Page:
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week of March 9 - March 15, 2002

Todd Heldt and Dave Gitomer

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Death of a Mauve Bat! | Sinzibuckwud! | We Put Things In Our Mouths | A Man With No Teeth Serves Us Breakfast
I'd Like to Bake Your Good | Stolen Mummies| Brendan Constantine is My Kind of Town | Up Liberty's Skirt | Feeding Holy Cats | Mowing Fargo
I'm a Jew, Are You
| Lizard King of the Laundromat
| I Am My Own Orange County | Paris: It's The Cheese | Poetry Super Highway
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Todd Heldt
theldt@ameritech.net

Bio(auto)

My poetry has appeared or is forthcoming in sournals as Nightsun, Borderlands, Westview, Birmingham Poetry Review, and Westview. I have a BA in English literature from the University of North Texas. While there, Scott Cairns interested me in writing poetry. Currently, I am attending graduate school in literature at Texas Tech, where I am continuing my practice at verse under the guidance of Bill Wenthe. I also serve as the poetry editor of The Spiritual Onion. I am 26 years old.

Visit Todd's website and check out his book Nobody's Dead Here but Us by clicking here: http://heldt.tripod.com/book.html

The following work is Copyright © 1998, and owned by Todd Heldt and may not be distributed or reprinted in any manner whatsover without written permission from the author.


The Last Letter Between Lovers

Did I tell you about the ice cream?
Homemade at my grandparents, farm,
and cooler than water in a drought?
I followed the creek bed, next day,
dry as a lizard's belly for miles.
The dog lagged, slunk home
for a drink. But I found mud, even water.
Green vines were boas, squeezing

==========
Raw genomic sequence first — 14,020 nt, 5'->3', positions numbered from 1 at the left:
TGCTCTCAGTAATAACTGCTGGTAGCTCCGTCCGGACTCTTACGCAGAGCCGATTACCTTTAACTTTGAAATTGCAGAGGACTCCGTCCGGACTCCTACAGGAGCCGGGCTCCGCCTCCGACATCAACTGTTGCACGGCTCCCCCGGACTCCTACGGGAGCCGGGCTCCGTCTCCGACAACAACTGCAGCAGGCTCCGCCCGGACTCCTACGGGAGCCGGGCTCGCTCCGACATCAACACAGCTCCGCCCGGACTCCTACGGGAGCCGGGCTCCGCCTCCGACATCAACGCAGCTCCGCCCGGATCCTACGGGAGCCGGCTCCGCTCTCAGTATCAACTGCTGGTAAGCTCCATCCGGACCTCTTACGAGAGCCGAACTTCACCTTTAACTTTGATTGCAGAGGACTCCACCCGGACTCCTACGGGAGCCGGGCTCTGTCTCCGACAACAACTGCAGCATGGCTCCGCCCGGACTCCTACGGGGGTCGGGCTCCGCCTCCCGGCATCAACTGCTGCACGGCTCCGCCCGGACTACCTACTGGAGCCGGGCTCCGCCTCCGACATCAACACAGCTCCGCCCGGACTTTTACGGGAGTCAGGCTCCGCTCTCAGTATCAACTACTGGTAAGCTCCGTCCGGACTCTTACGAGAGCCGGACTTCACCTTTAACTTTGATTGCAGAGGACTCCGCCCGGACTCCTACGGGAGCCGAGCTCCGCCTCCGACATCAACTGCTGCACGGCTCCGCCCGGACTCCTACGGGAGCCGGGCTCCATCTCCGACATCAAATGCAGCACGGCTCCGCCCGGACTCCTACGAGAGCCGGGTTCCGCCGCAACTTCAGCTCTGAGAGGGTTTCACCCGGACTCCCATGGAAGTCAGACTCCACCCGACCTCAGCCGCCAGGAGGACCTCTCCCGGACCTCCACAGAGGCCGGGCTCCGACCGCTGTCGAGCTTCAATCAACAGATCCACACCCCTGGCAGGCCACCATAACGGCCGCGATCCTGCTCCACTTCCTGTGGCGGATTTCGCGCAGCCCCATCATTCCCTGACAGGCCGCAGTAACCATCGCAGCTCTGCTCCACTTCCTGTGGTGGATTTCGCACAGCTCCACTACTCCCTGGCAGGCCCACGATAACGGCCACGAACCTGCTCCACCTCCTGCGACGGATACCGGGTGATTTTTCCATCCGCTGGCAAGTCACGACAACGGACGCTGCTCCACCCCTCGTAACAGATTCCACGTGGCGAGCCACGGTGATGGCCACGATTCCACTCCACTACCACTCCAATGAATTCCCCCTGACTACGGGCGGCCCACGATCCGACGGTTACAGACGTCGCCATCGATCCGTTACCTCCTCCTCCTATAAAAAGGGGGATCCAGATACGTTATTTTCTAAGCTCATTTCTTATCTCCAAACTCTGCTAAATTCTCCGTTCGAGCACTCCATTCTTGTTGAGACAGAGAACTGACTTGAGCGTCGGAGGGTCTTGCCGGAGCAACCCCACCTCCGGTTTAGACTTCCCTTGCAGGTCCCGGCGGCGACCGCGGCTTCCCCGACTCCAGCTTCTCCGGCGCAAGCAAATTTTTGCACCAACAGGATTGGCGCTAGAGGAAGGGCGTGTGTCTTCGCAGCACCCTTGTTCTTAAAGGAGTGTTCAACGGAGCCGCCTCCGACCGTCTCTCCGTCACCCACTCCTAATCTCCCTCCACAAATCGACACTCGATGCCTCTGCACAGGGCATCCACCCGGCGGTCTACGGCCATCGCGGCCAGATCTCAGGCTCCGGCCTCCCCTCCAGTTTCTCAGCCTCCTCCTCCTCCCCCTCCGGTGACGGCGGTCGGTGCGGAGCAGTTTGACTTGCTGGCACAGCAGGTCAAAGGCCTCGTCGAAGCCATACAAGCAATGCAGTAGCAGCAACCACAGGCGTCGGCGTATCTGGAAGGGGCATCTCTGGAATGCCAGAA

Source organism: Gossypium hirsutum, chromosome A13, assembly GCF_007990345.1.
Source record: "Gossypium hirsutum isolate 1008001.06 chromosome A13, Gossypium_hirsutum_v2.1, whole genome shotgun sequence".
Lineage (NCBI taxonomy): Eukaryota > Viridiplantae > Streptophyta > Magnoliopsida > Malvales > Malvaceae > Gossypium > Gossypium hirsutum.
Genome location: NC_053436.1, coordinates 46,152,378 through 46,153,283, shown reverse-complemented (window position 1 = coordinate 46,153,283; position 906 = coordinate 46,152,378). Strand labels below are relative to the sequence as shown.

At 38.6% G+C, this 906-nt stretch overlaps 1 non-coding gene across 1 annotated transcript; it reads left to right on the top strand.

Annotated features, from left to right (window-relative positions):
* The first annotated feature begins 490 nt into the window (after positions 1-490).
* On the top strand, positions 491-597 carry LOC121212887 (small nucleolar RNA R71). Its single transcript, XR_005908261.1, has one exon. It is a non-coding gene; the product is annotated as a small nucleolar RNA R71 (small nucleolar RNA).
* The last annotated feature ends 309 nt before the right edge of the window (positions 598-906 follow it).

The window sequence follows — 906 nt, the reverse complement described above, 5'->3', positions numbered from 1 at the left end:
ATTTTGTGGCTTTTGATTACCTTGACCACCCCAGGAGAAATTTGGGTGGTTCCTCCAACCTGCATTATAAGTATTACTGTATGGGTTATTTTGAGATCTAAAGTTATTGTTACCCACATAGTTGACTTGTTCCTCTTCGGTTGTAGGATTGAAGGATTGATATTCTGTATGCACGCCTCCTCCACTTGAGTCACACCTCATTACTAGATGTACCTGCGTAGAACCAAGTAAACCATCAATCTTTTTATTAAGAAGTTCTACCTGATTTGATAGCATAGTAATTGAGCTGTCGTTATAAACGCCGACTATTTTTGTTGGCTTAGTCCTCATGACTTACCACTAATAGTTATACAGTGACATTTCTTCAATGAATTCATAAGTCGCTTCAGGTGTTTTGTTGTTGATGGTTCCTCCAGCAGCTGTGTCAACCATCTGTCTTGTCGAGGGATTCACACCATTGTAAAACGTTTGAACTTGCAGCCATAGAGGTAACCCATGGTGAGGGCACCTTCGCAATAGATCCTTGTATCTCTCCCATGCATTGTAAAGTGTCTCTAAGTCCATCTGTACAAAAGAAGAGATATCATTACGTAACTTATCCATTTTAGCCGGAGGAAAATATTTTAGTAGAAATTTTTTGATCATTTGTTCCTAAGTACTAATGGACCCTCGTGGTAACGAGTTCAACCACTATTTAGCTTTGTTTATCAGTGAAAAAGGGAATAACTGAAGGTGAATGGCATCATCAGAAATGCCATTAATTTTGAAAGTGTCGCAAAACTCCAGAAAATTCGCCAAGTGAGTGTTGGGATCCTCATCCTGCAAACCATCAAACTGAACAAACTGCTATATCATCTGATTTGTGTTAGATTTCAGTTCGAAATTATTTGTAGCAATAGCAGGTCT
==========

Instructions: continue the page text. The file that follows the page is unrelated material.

everything they could. I thought,
We need more than dirt:
Two people constructing a home
must know which stones the other lays.
And there should be wood for a fire,
a bed to sink into, and flannel sheets.
I shoved a dead stick into the bank,
wrote your name, and walked back,
thinking rain would eventually wash it away.
Back at the house, I drank a glass of water,
then Grandmother scooped me
a bowl of ice cream too full to finish.
I needed to share with someone,
for fear of dying in a dry creekbed,
or a house I'd built by myself.


On Stabbing a Man and Being a Good Listener

I stabbed a man once, but not without reason.
He found me sitting, talking with his wife
on the hood of my car. Mostly she talked
about him and I listened. I was a good listener,
she said, I didn't interrupt. When he found us
he yelled; she yelled. She wasn't a good listener.
He broke his beer bottle, held the neck
in his hand, a bouquet of jagged petals.
I pulled a knife, planted my feet.
How it happened isn't really important:
with a raw hole in his stomach, he pitched forward,
wrapped his arms around my waist.
Not much happened after that. He eventually let go.
His wife cradled his head, glared hard at me.
He said, I love you. I love you.
Every time I looked back
he would be saying those words,
but she never took her eyes off me.


To Sleep Alone

Stuck to the sheets with sweat,
and looking outside my window,
I watched a car wrap around a tree.
All night lights flashed
across my walls, danced
a stranger to my bed:
shadows rolled over me,
stroked my face with fluid fingers.

One of the clean-up crew
said the woman driving was lucky
she was drunk. I wished
I were one of the paramedics,
touching her face like ice,
afraid it would melt in my palms,
or one of the policemen--
anything to bring me closer.

Someone told me sleeping alone
is a dress rehearsal for dying.
So I claimed her as my own.
She became my mother,
my lover, my twin. I lay down
curled in her hair, arms
wrapped around a pillow.
Later, I heard she lived,

and slept that night in a clean,
white room.


The Woman Above Me

She is the braid of two strangers